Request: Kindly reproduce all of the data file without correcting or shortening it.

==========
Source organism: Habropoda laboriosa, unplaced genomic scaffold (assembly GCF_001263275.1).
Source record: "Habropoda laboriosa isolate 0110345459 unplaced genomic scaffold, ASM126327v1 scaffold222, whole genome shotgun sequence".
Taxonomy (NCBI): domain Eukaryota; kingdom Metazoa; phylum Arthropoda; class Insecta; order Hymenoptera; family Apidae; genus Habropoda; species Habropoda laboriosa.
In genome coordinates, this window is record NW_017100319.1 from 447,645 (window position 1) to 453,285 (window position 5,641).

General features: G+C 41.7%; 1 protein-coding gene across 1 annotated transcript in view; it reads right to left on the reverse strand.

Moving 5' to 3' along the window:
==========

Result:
Source organism: Habropoda laboriosa, unplaced genomic scaffold (assembly GCF_001263275.1).
Source record: "Habropoda laboriosa isolate 0110345459 unplaced genomic scaffold, ASM126327v1 scaffold222, whole genome shotgun sequence".
Taxonomy (NCBI): domain Eukaryota; kingdom Metazoa; phylum Arthropoda; class Insecta; order Hymenoptera; family Apidae; genus Habropoda; species Habropoda laboriosa.
In genome coordinates, this window is record NW_017100319.1 from 447,645 (window position 1) to 453,285 (window position 5,641).

General features: G+C 41.7%; 1 protein-coding gene across 1 annotated transcript in view; it reads right to left on the reverse strand.

Moving 5' to 3' along the window: